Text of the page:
Sula: all excellent points.

One more interesting note about the Emancipation Proclamation: it ONLY freed slaves in the Confederacy. There were slave states that stayed with the North, and they were exempted from the proclamation.
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Old 02-19-2002, 01:20 PM   #21
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Quote:
Originally posted by sulawesigirl4:
It's been used as a symbol of racism and bigotry and I hate it for that. But it's also the flag under which thousands of Americans shed their blood and died for (many of them my ancestors) and for that reason, it upsets me to have it equivocated with the swaztika.
Good points, but neo-Nazis would likely argue similarly as to why they should be allowed to raise the Nazi flag. Nazism did stand for quite a bit more than the Holocaust, and, during the 1930s, there were lots of prominent Americans who admired and loved Hitler for his unique style of government and his effectiveness of ridding out communism. Hitler's highway system was also the model for our Interstate Highway system. No, these Americans were not necessarily anti-Semites; Hitler kept a lot of that under wraps and most people didn't know of the Holocaust until the camps were liberated at the end of World War II.

Regardless, we do have to deal with reality. The swastika was a symbol of peace for thousands of years, but now it is a symbol of hate, for better or for worse. We cannot change that. Likewise, with the Confederacy, I'm not going to doubt that many people wish to preserve the flag for various reasons, most of them being fairly noble. However, we cannot erase the fact that it is seen as a symbol of hatred and racism against black Americans, which coincides with white supremacy. You cannot erase the Civil War and you cannot erase the 100 years afterwards of state-sponsored racism and segregation at the hands of it.

It really comes down to that, as to why I believe it shouldn't be allowed to be flown. It is just like the word "fuck." It may be innocuous in regards to its original meaning in pig copulation, but, regardless of how much we can defend its usage, the indecent connotation still remains. Do I make any sense here?

Melon

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"He had lived through an age when men and women with energy and ruthlessness but without much ability or persistence excelled. And even though most of them had gone under, their ignorance had confused Roy, making him wonder whether the things he had striven to learn, and thought of as 'culture,' were irrelevant. Everything was supposed to be the same: commercials, Beethoven's late quartets, pop records, shopfronts, Freud, multi-coloured hair. Greatness, comparison, value, depth: gone, gone, gone. Anything could give some pleasure; he saw that. But not everything provided the sustenance of a deeper understanding." - Hanif Kureishi, Love in a Blue Time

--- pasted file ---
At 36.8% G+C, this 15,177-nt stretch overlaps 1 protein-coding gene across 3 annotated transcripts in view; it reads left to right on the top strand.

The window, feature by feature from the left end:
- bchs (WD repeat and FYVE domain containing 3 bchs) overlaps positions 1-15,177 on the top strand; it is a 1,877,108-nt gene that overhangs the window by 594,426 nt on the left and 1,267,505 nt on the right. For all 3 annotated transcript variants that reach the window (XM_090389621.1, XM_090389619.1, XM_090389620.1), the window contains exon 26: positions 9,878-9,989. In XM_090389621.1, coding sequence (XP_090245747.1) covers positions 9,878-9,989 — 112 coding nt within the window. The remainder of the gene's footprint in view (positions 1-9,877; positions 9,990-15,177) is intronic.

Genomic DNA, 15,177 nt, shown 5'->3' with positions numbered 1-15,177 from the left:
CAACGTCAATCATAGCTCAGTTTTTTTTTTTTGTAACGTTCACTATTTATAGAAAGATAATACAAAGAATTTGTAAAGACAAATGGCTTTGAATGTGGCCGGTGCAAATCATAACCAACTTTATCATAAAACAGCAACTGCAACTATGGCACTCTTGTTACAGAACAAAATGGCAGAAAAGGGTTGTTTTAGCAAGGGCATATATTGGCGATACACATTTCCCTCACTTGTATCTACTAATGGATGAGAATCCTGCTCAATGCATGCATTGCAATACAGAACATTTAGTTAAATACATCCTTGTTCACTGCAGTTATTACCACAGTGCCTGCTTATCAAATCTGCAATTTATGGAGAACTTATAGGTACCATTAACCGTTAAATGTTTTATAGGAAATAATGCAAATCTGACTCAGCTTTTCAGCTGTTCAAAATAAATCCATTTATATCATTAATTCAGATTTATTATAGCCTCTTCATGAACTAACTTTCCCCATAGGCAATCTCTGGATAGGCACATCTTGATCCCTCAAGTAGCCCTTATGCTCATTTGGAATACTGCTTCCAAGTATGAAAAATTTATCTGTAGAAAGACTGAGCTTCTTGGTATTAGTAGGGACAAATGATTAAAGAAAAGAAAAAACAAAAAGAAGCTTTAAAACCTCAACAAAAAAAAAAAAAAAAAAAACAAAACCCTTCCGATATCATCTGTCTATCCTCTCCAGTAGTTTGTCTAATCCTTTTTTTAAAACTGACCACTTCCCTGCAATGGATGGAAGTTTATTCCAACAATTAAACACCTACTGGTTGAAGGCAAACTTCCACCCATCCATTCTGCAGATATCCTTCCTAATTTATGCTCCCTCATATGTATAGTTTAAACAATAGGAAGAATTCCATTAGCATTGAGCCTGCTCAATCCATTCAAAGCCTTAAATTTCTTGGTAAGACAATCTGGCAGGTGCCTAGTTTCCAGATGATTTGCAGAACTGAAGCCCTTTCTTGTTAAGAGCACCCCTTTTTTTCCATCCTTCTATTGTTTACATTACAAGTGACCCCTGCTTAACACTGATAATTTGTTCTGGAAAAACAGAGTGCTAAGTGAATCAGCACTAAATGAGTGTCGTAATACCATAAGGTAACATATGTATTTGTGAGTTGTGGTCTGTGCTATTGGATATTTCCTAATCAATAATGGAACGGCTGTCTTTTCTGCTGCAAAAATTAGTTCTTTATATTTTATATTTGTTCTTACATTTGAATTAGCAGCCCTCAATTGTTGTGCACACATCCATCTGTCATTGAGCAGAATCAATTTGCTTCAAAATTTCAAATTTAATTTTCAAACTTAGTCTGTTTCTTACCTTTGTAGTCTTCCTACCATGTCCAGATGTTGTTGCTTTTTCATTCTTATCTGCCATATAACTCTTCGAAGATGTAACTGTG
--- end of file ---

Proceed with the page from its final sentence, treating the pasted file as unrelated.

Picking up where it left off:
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Old 02-19-2002, 01:24 PM   #22
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Quote:
Originally posted by STING2:
80s,
The south was never a country so why should the Confederate flag fly over 6 flags over Texas?
The Confederacy was indeed a "country", a "Nation". Whether the Union looked at it as a nation or not is really of no importance. It was not prohibited under US law for states to secede, and they did.



[This message has been edited by 80sU2isBest (edited 02-19-2002).]
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Old 02-19-2002, 01:26 PM   #23
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Quote:
Originally posted by Achtung Bubba:
Melon: true enough, the states shouldn't fly the flags, but AGAIN, no one is asserting through the mainstream media that Germany is a backwards country still defined by anti-Semitism.
I'm not asserting that at all about Germany, nor am I asserting that in regards to the South. The fact still remains that the swastika is a symbol of hatred in Germany and the confederate flag is seen as a symbol of white supremacism, slavery, and state-sponsored segregation and racism.

Although I wish we could, we cannot erase history just like that. There are lots of still living black Americans who lived through the institutional segregation and racism. The flag is a slap in the face to people like them.

Melon

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"He had lived through an age when men and women with energy and ruthlessness but without much ability or persistence excelled. And even though most of them had gone under, their ignorance had confused Roy, making him wonder whether the things he had striven to learn, and thought of as 'culture,' were irrelevant. Everything was supposed to be the same: commercials, Beethoven's late quartets, pop records, shopfronts, Freud, multi-coloured hair. Greatness, comparison, value, depth: gone, gone, gone. Anything could give some pleasure; he saw that. But not everything provided the sustenance of a deeper understanding." - Hanif Kureishi, Love in a Blue Time